Universal Credit and the claimant count

This briefing paper explains how Universal Credit has increased the number of people claiming unemployment benefits, by requiring a broader group of claimants to look for work than was the case under Jobseeker’s Allowance. In January 2019, the Department for Work and Pensions published an ‘alternative’ claimant count for the first time. This models what the claimant count would have been if Universal Credit had been fully in place since 2013. Read more

People claiming unemployment benefits by constituency, June 2019

This paper provides figures for the number of people claiming unemployment benefits (the “claimant count”) by parliamentary constituency, as well as a summary of the latest labour market statistics for the UK as a whole. In the latest quarter, there was a fall in unemployment levels and the unemployment rate remains at its joint lowest level since comparable records began in 1971. Despite employment levels increasing, the employment rate fell slightly from the previous quarter. Average pay continued to grow faster than inflation, with pay excluding bonuses growing at its fastest rate since 2008. Read more

People claiming unemployment benefits by constituency, April 2019

This paper provides figures for the number of people claiming unemployment benefits (the “claimant count”) by parliamentary constituency, as well as a summary of the latest labour market statistics for the UK as a whole. The unemployment rate fell to its lowest rate since 1975 in the latest quarter, following another large fall in unemployment. There was also a large increase in employment, which was almost entirely driven by an increase for those who are self-employed. The employment rate remained at its joint-highest level since comparable records began in 1971. Average pay continued to grow faster than inflation. Read more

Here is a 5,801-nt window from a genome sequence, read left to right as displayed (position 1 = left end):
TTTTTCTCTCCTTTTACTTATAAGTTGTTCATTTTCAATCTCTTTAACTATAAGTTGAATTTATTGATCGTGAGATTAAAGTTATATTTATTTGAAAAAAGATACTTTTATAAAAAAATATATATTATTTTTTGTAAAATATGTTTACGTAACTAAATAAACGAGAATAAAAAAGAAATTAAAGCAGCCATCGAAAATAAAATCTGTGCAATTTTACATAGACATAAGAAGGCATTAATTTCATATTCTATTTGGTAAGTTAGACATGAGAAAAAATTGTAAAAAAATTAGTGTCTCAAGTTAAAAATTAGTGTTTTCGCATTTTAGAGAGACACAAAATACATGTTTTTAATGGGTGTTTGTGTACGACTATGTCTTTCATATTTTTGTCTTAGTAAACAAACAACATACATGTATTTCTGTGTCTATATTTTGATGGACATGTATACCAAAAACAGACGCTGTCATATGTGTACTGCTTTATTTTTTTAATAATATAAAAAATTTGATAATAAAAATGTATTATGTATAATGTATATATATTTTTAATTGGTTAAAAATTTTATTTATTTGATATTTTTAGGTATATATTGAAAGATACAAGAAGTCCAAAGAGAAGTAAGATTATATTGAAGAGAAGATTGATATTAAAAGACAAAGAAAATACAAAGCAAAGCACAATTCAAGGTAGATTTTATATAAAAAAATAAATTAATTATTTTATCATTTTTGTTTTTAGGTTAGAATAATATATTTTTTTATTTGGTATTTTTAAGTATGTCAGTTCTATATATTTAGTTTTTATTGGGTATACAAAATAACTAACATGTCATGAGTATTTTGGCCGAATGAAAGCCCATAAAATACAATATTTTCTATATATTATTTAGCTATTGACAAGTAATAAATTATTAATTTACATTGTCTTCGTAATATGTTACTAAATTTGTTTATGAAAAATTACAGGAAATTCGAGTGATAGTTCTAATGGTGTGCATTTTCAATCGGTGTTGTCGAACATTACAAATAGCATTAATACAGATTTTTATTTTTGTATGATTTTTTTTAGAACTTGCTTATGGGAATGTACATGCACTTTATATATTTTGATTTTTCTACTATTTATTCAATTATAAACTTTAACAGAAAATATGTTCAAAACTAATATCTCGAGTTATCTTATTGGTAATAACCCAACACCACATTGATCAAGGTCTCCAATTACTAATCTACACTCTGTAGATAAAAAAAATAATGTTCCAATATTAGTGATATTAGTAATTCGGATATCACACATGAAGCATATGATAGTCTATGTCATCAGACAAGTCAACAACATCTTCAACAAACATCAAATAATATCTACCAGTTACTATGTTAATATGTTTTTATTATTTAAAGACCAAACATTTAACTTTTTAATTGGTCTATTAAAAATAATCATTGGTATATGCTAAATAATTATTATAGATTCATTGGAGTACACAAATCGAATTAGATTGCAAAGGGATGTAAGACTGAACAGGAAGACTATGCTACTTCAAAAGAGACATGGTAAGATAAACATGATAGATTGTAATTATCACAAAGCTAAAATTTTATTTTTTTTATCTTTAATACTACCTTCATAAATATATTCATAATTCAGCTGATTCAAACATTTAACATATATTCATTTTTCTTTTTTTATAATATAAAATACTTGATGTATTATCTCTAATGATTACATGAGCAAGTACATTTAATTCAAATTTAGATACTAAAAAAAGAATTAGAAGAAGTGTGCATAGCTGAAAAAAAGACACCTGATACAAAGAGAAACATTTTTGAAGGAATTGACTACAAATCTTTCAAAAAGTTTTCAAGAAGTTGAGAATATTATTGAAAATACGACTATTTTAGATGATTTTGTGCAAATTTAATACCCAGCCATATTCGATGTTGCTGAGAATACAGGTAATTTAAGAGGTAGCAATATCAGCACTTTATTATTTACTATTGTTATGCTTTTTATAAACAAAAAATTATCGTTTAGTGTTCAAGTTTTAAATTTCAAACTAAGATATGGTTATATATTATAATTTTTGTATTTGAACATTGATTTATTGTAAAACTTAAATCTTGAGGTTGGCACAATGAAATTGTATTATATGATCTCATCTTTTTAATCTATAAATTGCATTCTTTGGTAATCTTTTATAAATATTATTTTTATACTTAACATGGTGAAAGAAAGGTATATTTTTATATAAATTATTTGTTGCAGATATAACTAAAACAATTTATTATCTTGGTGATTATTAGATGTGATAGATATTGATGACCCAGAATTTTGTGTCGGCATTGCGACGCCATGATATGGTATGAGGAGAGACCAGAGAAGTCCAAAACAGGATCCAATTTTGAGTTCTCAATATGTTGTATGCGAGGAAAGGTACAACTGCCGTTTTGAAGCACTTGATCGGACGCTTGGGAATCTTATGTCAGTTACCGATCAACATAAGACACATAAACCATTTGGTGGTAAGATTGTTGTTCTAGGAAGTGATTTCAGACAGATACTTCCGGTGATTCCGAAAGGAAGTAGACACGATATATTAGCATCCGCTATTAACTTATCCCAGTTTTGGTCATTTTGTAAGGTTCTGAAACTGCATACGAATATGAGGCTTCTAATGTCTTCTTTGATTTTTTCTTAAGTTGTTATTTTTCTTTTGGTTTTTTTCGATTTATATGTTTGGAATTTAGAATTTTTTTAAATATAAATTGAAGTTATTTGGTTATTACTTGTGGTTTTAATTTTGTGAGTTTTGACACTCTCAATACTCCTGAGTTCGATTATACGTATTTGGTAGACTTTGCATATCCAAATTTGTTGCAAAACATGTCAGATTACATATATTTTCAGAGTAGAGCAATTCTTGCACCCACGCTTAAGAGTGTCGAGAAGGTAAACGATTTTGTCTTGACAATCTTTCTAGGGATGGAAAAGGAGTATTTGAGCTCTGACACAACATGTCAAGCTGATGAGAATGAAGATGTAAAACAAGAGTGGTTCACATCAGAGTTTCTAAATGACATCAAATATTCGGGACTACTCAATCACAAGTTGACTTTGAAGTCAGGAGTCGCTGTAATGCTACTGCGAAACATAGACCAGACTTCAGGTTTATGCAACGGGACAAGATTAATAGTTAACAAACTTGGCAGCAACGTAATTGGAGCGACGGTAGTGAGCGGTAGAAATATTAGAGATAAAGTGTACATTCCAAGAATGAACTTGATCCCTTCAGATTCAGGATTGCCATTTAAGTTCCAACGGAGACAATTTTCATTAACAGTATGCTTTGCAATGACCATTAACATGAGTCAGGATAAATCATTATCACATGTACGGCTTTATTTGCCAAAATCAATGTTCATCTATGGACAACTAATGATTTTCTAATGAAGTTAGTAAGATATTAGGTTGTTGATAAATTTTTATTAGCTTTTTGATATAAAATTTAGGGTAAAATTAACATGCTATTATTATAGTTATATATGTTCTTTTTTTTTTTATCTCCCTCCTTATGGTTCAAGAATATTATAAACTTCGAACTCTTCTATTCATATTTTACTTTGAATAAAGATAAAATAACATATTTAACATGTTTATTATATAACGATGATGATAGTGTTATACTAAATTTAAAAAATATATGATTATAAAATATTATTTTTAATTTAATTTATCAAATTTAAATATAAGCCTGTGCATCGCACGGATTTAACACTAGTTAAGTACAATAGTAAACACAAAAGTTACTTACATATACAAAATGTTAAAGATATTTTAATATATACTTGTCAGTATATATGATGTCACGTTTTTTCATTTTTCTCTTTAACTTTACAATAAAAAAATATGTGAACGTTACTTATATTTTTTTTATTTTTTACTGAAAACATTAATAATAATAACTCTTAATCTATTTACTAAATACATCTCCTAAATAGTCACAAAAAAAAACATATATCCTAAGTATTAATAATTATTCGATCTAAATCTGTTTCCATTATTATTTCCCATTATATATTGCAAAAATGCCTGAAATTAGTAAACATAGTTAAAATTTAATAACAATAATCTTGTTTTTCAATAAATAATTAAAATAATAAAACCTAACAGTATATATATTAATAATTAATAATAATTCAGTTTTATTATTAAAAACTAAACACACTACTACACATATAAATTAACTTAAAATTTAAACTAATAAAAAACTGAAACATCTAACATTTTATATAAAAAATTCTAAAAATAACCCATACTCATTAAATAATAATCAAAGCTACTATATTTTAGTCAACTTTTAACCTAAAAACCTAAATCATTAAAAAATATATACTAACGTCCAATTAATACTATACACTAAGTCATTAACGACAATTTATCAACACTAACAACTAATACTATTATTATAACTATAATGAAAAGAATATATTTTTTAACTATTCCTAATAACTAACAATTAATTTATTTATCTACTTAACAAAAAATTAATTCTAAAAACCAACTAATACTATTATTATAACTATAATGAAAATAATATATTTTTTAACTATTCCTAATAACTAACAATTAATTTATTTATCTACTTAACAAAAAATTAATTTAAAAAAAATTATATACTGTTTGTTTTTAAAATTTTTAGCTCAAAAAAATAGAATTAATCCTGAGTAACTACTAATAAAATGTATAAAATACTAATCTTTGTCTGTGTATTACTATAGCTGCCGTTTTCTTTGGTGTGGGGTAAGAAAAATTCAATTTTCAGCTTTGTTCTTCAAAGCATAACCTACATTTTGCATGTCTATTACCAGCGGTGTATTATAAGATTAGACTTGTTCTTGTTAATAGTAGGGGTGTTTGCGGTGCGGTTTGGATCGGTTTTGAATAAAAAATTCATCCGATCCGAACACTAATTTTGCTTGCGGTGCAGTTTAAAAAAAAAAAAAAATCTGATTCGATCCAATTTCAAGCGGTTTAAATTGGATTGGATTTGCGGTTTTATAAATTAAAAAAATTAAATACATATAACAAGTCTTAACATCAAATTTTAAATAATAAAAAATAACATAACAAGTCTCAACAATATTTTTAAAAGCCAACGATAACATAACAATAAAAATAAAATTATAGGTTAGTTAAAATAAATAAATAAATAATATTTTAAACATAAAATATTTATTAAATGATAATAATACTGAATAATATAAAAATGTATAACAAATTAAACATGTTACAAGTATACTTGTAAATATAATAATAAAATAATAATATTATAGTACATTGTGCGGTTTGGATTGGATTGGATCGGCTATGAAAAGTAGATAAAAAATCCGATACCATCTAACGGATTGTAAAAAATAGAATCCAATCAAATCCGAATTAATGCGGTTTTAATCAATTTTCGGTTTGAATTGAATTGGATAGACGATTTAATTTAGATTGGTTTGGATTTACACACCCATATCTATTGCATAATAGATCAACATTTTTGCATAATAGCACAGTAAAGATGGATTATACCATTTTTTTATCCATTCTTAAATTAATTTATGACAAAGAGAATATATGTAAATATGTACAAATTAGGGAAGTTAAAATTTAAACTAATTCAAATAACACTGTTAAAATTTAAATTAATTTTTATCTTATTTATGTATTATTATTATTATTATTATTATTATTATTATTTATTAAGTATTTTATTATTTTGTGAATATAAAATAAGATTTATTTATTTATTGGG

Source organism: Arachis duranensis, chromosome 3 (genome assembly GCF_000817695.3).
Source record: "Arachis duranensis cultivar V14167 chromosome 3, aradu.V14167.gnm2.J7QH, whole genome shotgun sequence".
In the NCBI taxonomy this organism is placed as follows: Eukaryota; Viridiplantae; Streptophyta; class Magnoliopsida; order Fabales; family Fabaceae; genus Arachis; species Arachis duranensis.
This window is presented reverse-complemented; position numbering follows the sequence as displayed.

People claiming unemployment benefits by constituency, March 2018

This paper provides figures for the number of people claiming unemployment benefits (the “claimant count”) by parliamentary constituency, as well as a summary of the latest labour market statistics for the UK as a whole. There was a modest increase in employment and a small fall in unemployment over the past quarter. The rate of average earnings growth continued to increase, although annual growth in average earnings remained slightly below CPI inflation. Read more

People claiming unemployment benefits by constituency, April 2018

This paper provides figures for the number of people claiming unemployment benefits (the “claimant count”) by parliamentary constituency, as well as a summary of the latest labour market statistics for the UK as a whole. The UK employment rate climbed to a new record high of 75.6% in January-March 2018, the inactivity rate fell to a new record low of 21.0% and the unemployment rate was at its lowest level since 1975. Average weekly pay excluding bonuses grew slightly faster than prices for the first time in over a year, although there was slower growth in average pay including bonuses. Read more

People claiming unemployment benefits by constituency, September 2018

This paper provides figures for the number of people claiming unemployment benefits (the “claimant count”) by parliamentary constituency, as well as a summary of the latest labour market statistics for the UK as a whole. The unemployment rate of 4.0% in June-August 2018 was the joint lowest rate since 1975. Despite falling slightly from the last quarter, the employment rate remains at a very high level historically while the inactivity rate remains at a very low level. The growth in average weekly pay excluding bonuses (not adjusting for inflation) was the highest since January 2009. Despite this, after adjusting for inflation, earnings remain below levels seen before the 2008 downturn. Read more

People claiming unemployment benefits by constituency, August 2018

This paper provides figures for the number of people claiming unemployment benefits (the “claimant count”) by parliamentary constituency, as well as a summary of the latest labour market statistics for the UK as a whole. The unemployment rate of 4.0% in May-July 2018 was the joint lowest rate since 1975, while the employment rate remains at a very high level historically and the inactivity rate remains at a very low level. Average weekly pay both including and excluding bonuses grew faster than prices, although the growth in earnings remains relatively weak. Read more